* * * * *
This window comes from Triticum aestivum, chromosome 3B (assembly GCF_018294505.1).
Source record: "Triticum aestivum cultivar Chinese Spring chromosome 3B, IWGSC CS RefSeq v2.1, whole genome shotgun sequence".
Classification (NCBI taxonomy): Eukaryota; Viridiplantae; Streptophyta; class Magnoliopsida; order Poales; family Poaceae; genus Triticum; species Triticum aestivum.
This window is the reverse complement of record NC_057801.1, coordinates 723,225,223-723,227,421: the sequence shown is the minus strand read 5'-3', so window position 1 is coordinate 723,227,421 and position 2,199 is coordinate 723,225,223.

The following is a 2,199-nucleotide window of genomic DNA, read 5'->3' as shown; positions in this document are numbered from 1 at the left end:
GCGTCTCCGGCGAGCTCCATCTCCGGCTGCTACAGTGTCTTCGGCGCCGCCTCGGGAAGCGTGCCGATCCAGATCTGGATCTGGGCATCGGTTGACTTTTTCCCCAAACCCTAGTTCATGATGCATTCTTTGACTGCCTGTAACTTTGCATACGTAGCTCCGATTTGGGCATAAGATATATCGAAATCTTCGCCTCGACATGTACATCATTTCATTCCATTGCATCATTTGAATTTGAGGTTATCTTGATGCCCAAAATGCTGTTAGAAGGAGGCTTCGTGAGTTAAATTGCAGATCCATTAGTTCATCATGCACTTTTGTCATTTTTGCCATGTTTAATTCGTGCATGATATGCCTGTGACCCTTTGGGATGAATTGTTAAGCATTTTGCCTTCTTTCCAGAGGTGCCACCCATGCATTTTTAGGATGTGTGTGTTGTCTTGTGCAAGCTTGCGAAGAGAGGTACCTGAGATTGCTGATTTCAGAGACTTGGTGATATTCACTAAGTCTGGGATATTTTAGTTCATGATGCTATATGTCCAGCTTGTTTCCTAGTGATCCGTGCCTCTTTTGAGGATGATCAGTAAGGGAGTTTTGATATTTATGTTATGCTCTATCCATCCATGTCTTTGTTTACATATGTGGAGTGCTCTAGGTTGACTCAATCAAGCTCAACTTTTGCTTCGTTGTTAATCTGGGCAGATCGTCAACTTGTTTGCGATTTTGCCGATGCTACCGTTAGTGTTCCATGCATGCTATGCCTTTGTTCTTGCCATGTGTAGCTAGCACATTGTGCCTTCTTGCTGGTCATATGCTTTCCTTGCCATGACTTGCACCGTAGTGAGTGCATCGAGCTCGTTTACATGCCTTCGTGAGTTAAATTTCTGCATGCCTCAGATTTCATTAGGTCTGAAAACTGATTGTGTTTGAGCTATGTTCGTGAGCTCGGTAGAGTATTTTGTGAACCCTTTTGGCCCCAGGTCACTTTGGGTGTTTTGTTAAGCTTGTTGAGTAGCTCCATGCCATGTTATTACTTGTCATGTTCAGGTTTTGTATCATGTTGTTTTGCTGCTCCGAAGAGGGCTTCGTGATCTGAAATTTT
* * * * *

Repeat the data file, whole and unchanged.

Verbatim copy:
This window comes from Triticum aestivum, chromosome 3B (assembly GCF_018294505.1).
Source record: "Triticum aestivum cultivar Chinese Spring chromosome 3B, IWGSC CS RefSeq v2.1, whole genome shotgun sequence".
Classification (NCBI taxonomy): Eukaryota; Viridiplantae; Streptophyta; class Magnoliopsida; order Poales; family Poaceae; genus Triticum; species Triticum aestivum.
This window is the reverse complement of record NC_057801.1, coordinates 723,225,223-723,227,421: the sequence shown is the minus strand read 5'-3', so window position 1 is coordinate 723,227,421 and position 2,199 is coordinate 723,225,223.

The following is a 2,199-nucleotide window of genomic DNA, read 5'->3' as shown; positions in this document are numbered from 1 at the left end:
GCGTCTCCGGCGAGCTCCATCTCCGGCTGCTACAGTGTCTTCGGCGCCGCCTCGGGAAGCGTGCCGATCCAGATCTGGATCTGGGCATCGGTTGACTTTTTCCCCAAACCCTAGTTCATGATGCATTCTTTGACTGCCTGTAACTTTGCATACGTAGCTCCGATTTGGGCATAAGATATATCGAAATCTTCGCCTCGACATGTACATCATTTCATTCCATTGCATCATTTGAATTTGAGGTTATCTTGATGCCCAAAATGCTGTTAGAAGGAGGCTTCGTGAGTTAAATTGCAGATCCATTAGTTCATCATGCACTTTTGTCATTTTTGCCATGTTTAATTCGTGCATGATATGCCTGTGACCCTTTGGGATGAATTGTTAAGCATTTTGCCTTCTTTCCAGAGGTGCCACCCATGCATTTTTAGGATGTGTGTGTTGTCTTGTGCAAGCTTGCGAAGAGAGGTACCTGAGATTGCTGATTTCAGAGACTTGGTGATATTCACTAAGTCTGGGATATTTTAGTTCATGATGCTATATGTCCAGCTTGTTTCCTAGTGATCCGTGCCTCTTTTGAGGATGATCAGTAAGGGAGTTTTGATATTTATGTTATGCTCTATCCATCCATGTCTTTGTTTACATATGTGGAGTGCTCTAGGTTGACTCAATCAAGCTCAACTTTTGCTTCGTTGTTAATCTGGGCAGATCGTCAACTTGTTTGCGATTTTGCCGATGCTACCGTTAGTGTTCCATGCATGCTATGCCTTTGTTCTTGCCATGTGTAGCTAGCACATTGTGCCTTCTTGCTGGTCATATGCTTTCCTTGCCATGACTTGCACCGTAGTGAGTGCATCGAGCTCGTTTACATGCCTTCGTGAGTTAAATTTCTGCATGCCTCAGATTTCATTAGGTCTGAAAACTGATTGTGTTTGAGCTATGTTCGTGAGCTCGGTAGAGTATTTTGTGAACCCTTTTGGCCCCAGGTCACTTTGGGTGTTTTGTTAAGCTTGTTGAGTAGCTCCATGCCATGTTATTACTTGTCATGTTCAGGTTTTGTATCATGTTGTTTTGCTGCTCCGAAGAGGGCTTCGTGATCTGAAATTTT